Herbs in Cooking. Must have Herbs & Spices in your kitchen
Commonly Used Herbs
"There is no love sincerer than the love of food."
-George Bernard Shaw
Herbs in Coooking- Herbs and Spices are fundamental additions to virtually every cooking recipe known to man.
From my experience living in share houses, squats, wherever you could find a bed ! in both rich and poor abodes the herb and spice larder usually consisted of broken packets and old tins that have been there for years. Then you have empty containers mixed with the full ones . In order to have an efficient kitchen it is worth the little bit of time needed to sort the lot out and creating say 10 to 20 herbs and spices which are always on hand to spice up your cooking.
Herbs & Spice for your Kitchen- For as long as records have been kept herbs and Spices have been an integral part of the world's great cuisines. We take for granted black pepper and the other spices over which wars where once fought. At one time only kings and other wealthy people could afford such a delicacy as cinnamon. All supermarkets and most small grocery stores have well-stocked spice shelves offering a wonderful selection of herbs and spices.
The term "spices" is used broadly to include all seasonings. Spices come from the bark, roots, leaves, stems, buds, seeds, or fruit of aromatic plants and trees which usually grow only in tropical countries. Pepper, allspice, cloves, nutmeg, mace, cinnamon, ginger, saffron, and turmeric are spices.
Herbs are soft, succulent plants which usually grow in the temperate zone. Until recently cooks have had to make do with very few fresh herbs, such as sage, parsley, and thyme. Nowadays you can also find fresh basil, coriander, chervil, tarragon, rosemary, and dill. Since herbs are at their best when they are young and freshly picked, it is well worth growing your own.
Pickling salt, Canning salt, coarse salt, Goes sell – fine grained without iodine or anti-caking preservatives.This is similar to table salt, but lacks the iodine and anti-caking additives that turn pickles dark and the pickling liquid cloudy. Pickles made with table salt would still be good to eat, but they wouldn't look as appetizing.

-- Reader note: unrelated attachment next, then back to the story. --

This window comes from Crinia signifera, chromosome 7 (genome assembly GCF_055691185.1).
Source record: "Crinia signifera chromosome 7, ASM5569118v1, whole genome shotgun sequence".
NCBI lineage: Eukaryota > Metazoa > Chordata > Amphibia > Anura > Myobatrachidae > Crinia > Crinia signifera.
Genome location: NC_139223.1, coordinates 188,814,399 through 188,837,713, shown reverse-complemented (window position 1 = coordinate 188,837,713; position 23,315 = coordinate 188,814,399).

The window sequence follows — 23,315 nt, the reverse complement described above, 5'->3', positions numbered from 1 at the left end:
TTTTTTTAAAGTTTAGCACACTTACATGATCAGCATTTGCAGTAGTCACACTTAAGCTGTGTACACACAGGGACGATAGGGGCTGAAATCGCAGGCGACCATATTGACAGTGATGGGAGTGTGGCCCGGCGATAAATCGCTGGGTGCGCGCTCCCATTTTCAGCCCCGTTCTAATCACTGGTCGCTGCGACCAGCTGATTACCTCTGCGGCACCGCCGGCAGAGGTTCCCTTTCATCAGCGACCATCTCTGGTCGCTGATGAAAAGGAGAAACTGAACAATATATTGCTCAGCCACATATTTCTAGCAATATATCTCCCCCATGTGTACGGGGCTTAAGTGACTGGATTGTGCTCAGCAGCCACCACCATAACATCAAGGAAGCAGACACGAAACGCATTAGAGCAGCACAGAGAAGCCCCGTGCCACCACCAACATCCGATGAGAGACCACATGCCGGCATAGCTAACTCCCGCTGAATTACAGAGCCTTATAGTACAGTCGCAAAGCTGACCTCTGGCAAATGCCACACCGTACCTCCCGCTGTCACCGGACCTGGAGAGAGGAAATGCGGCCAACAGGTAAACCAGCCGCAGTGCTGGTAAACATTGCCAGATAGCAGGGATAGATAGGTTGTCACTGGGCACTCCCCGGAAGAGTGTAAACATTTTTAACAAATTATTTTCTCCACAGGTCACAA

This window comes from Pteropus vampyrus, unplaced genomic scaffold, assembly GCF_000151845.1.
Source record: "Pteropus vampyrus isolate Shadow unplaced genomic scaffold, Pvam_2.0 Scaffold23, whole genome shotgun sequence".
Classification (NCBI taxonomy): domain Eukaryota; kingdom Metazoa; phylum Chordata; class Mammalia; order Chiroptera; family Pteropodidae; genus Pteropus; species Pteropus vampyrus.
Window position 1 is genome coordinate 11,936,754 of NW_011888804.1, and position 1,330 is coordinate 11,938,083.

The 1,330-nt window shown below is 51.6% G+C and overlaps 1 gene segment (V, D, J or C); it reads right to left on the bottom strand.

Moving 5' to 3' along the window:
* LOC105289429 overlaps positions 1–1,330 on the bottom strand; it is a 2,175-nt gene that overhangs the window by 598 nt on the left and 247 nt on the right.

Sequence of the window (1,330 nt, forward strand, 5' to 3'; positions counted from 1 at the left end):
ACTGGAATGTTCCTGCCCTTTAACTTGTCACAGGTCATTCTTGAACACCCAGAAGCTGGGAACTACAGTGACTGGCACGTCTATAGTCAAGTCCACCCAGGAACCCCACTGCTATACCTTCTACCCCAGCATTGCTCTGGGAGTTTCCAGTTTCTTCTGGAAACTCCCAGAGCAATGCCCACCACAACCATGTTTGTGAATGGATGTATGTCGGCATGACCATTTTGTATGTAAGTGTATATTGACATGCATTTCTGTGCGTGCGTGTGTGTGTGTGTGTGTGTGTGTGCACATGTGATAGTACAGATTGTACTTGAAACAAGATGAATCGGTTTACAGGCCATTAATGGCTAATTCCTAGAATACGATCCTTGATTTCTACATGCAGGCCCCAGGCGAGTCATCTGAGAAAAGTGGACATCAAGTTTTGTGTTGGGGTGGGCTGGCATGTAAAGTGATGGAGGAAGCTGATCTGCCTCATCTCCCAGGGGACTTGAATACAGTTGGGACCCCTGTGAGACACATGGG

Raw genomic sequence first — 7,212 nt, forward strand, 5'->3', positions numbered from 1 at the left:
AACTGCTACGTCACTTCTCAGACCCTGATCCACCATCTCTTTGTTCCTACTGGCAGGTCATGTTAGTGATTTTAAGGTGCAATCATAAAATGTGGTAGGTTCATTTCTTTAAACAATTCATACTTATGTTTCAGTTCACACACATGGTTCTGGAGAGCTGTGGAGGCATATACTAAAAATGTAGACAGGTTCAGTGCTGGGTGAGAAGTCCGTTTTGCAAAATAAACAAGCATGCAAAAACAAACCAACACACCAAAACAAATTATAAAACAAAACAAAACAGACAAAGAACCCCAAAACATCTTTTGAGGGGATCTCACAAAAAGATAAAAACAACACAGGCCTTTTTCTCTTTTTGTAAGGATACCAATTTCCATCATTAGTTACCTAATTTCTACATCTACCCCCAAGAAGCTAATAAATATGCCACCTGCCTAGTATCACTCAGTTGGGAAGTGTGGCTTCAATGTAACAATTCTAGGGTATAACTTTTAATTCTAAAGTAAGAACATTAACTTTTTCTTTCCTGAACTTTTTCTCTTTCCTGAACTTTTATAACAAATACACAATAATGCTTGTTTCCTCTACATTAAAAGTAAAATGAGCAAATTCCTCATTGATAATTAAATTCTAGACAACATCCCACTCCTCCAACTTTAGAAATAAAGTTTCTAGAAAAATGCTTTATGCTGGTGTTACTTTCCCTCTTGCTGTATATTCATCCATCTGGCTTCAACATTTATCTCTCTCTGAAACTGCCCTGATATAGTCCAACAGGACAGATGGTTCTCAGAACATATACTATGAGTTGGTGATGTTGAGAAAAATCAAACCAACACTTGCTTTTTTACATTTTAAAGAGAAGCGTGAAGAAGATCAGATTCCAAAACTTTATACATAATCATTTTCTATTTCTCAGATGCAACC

Pretzel salt– large grained, does not melt quickly.
Rock salt – large crystal salt with a gray color, due to minerals not removed from normal table salt. This in my view is the best salt to cook with.
Popcorn salt– very fine grained salt which is flakier version of table salt.
Iodized salt – contains a small amount of potassium iodide and dextrose as a dietary supplement to prevent thyroid disease. (See Salt Composition and Medical Uses below).
Seasoned salt – table salt with herbs added like onion, hickory smoke or garlic
Herbs and spices are sold both whole and ground. It is preferable to buy whole spices and grind them yourself.
A tip is to shop in a busy store for your herbs and spices. Busy stores are more likely to move their inventory rapidly and thus have fresh herbs and spices. Buying high-quality spices from reputable mail-order companies. Don't buy herbs or spices that look faded or uneven in color. For whole spices, check that there is very little powder or broken bits in the container. For ground spices, the finer the grind, the better the quality. When buying spices and herbs from a large bulk bin, make sure there is plenty of aroma. Don't buy more than you can use with 6 months to 1 year.
Shelf Life & Storage of Herbs Herbs do not "go bad", they lose potency. Heat, light, and moisture damage the dried botanical. Proper storage for medicinal and culinary herbs requires glass containers, well-sealed, away from moisture, heat and light. Do not store herbs or spices in plastic, vinyl bags, aluminum or tin containers. Avoid keeping herbs near the stove, in the refrigerator or in the bathroom.
With proper storage, you can expect the following shelf life:
Whole, dried - 2 years
Cut, dried - 1 year
Powdered - 6 months
Herbs and Spices
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